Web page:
- The Washington Times - Thursday, November 21, 2002

The future of indigent health care in Southeast became uncertain yesterday after the company that took over D.C. General Hospital in a plan heralded by Mayor Anthony A. Williams to revitalize medical services filed for bankruptcy.
Doctors Community HealthCare Corp., the Scottsdale, Ariz.-based hospital company filed for protection after its lender, National Century Financial Enterprises, of Dublin, Ohio, filed for bankruptcy Monday. Doctors own Greater Southeast Community Hospital and Hadley Memorial Hospital in the District and three others around the country.
"[This] enables the company to get relief from its creditors while it restructures its business and improves its financial stability," a spokesman for the hospital said. "Once in Chapter 11, the company will continue to operate its day-to-day business "
So far, Greater Southeast says it will be able to provide the same level of health care it has since it took over outpatient and trauma care from D.C. General Hospital in May 2001. Hospital Chief Executive Officer Karen Dale said the emergency room remains open even as some patients are being diverted to other hospitals.
But Greater Southeast shut its emergency room this weekend, diverting ambulances to Howard University Hospital and Washington Hospital Center because of a nursing shortage, causing fear of a looming financial crisis.
Washington Hospital Center officials yesterday said they will stop accepting elective patients from Greater Southeast by Dec. 1 because more than $4 million is owed in reimbursements and 1,200 patients' claims were denied on Monday.
And they said their emergency room, which has seen an 87 percent increase in patients since last year, is operating at capacity and could easily be overwhelmed by an influx of patients from Greater Southeast.
"The city needs a new system," said Dr. W.M. James, medical director for the hospital. "This one isn't adequate."
And yesterday the hospital served termination notices to dozens of Greater Southeast and D.C. General emergency room doctors, effective Nov. 30, according to their attorney, Bobby Henry. The action follows a bankruptcy filed by PhyAmerica, a contractor employing those doctors, which says it hasn't been paid by Greater Southeast for services.
Mr. Henry said about 90 percent of Greater Southeast's patients come through the emergency room.
Miss Dale said she has been trying to negotiate an extension, but the contractor for the doctors has decided to let the deal expire. If that happens, the hospital could find another contractor, hire the doctors themselves or extend the contract month-to-month.
"We intend to honor our commitment to our employees," she said, adding that the possibility of closing the emergency room is "remote," but that layoffs are possible.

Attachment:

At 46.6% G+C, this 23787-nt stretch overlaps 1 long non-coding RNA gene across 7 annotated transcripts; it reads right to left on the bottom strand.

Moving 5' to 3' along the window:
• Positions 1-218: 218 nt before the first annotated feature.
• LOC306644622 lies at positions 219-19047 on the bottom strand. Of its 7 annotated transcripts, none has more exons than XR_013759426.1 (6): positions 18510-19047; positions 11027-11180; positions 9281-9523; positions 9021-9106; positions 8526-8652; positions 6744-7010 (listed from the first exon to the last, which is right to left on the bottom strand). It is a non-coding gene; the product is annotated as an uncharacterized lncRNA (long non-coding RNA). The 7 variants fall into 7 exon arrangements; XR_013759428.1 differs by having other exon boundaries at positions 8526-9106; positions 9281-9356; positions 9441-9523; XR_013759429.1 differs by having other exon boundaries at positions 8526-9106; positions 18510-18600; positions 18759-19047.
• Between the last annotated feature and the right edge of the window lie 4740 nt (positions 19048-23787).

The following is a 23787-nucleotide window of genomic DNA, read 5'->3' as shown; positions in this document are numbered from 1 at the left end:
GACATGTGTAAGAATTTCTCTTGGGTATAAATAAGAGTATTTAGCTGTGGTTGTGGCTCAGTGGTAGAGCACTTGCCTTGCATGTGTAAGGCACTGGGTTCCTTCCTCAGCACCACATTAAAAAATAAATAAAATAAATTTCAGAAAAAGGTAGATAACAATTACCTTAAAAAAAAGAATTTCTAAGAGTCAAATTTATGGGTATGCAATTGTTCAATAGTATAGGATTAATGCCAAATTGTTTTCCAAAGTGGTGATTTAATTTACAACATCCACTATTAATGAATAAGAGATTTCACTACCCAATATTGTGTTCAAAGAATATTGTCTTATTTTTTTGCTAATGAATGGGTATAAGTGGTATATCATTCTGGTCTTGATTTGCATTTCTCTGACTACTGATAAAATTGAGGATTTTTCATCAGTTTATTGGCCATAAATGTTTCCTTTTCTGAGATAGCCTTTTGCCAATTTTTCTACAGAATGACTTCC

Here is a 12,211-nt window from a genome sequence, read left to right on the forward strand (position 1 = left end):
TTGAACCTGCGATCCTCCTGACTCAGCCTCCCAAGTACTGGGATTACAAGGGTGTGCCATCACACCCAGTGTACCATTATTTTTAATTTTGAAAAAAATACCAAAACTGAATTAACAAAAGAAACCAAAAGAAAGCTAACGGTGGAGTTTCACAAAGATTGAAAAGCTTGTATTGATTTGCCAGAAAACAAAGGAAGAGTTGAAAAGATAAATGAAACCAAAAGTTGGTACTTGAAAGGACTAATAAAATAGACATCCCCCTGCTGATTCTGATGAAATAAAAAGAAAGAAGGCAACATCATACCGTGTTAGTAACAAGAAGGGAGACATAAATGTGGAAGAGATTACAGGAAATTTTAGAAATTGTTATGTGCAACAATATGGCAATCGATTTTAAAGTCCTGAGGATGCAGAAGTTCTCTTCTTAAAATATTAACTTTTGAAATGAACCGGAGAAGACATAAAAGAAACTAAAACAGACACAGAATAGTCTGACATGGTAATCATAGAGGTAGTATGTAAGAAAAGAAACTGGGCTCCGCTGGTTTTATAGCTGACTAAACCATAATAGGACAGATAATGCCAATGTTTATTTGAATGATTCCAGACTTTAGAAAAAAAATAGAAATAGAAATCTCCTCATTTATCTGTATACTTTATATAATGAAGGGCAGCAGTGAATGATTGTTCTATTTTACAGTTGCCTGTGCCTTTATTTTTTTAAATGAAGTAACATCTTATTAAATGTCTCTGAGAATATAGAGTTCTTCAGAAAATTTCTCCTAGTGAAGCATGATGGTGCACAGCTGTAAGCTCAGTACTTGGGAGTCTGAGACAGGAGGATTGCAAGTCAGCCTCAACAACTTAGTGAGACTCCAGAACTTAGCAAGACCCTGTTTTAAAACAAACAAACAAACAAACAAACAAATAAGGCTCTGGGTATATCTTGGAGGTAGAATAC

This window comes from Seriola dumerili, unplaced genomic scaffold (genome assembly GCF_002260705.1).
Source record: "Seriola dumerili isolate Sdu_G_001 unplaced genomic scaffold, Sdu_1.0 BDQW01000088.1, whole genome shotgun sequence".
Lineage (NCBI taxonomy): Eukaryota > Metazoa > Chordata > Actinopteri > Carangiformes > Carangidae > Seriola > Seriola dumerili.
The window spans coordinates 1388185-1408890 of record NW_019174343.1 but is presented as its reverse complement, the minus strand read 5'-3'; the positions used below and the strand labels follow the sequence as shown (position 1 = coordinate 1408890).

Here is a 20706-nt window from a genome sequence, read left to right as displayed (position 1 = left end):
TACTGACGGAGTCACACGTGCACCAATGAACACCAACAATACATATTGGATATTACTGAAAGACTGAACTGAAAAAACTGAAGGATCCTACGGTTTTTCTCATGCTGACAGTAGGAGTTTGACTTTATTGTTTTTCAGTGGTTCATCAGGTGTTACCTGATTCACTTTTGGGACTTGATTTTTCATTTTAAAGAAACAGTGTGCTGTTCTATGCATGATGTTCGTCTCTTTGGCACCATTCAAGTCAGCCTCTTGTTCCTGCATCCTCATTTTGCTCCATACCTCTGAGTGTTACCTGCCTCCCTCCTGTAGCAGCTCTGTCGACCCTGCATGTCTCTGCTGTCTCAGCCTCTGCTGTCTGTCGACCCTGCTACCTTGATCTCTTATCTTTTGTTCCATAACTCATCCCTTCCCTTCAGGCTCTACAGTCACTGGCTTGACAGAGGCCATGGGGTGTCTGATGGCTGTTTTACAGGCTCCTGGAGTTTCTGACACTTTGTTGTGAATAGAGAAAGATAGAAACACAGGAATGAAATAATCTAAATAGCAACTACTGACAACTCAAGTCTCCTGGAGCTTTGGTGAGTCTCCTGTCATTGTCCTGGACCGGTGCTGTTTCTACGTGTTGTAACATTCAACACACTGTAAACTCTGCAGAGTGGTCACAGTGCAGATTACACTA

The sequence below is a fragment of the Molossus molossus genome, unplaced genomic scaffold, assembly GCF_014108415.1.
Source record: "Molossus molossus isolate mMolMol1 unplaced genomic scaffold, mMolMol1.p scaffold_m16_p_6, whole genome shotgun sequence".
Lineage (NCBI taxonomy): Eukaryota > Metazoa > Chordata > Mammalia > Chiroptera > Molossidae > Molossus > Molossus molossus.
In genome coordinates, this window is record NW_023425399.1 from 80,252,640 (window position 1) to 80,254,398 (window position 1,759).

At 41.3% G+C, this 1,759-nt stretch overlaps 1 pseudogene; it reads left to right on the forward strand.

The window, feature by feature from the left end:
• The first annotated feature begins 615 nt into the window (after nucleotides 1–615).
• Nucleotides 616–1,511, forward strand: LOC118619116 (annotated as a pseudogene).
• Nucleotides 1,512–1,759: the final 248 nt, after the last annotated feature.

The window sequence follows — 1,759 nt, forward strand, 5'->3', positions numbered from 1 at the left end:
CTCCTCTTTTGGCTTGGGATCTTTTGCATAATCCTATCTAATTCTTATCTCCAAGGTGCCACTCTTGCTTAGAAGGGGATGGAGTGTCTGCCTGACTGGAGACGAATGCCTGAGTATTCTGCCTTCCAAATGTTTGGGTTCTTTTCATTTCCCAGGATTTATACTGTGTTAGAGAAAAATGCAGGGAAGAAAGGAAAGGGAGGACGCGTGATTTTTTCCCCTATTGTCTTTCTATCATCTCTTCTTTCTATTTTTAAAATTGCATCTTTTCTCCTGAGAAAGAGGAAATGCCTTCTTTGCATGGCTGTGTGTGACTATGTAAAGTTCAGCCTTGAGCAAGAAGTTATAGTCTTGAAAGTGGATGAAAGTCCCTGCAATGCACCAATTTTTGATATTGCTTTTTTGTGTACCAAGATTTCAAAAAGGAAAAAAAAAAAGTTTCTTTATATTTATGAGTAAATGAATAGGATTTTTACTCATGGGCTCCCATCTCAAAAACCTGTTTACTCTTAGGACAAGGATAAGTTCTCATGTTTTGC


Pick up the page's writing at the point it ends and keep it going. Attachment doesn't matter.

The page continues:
There is no other emergency room east of the river. The closest emergency room is at Howard University Hospital, nine miles away in Northwest.
Even as the future of the emergency room at Greater Southeast is in question, its parent company has failed to live up to its contractual obligation to upgrade emergency services to Level 1, something it promised to do within a year of receiving the contract in spring 2001.
Mr. Williams said yesterday that he will take a closer look at the situation but doesn't believe the hospital will be shut down.
"I don't see that happening," he said. Still, he added, the "city may have to write a check to solve the problem" even as the District is facing a tight budget due to recession.
But D.C. Council Chairman Linda Cropp, at-large Democrat, has called on the mayor to withhold any future payments to the hospital until the city can ensure that the money won't be going "down a bankruptcy hole."
The council was nearly unanimous in trying to pre-empt the D.C. General takeover last year.
"I don't want this to be an 'I told you so,'" said Mrs. Cropp. "I want us to come together to see how we can keep this from falling apart."
The bankruptcy is a slap in the face to Mr. Williams, who was slammed by city leaders, activists, doctors and residents east of the river for his plan to close D.C. General Hospital in spring 2001 in what was one of the most expensive city contracts in D.C. history.
The 2-centuries-old hospital, which had been financially ailing for many years, was the only public hospital in the District. The plan put Greater Southeast at the center of a consortium of health providers called the D.C. Healthcare Alliance.
Opponents were concerned the deal would jeopardize health care and be financially unstable. The D.C. financial control board refused to release a study by a private auditing company that reportedly showed financial instability in the plan, leading to additional safeguards.
Still, if the city refuses to fund the hospital further, the facility will essentially have to shut down from a lack of cash.
There was a risk in going this route, the mayor said on WUSA-9 yesterday. But there was risk in anything the city did, and the risk was worth taking, he said.

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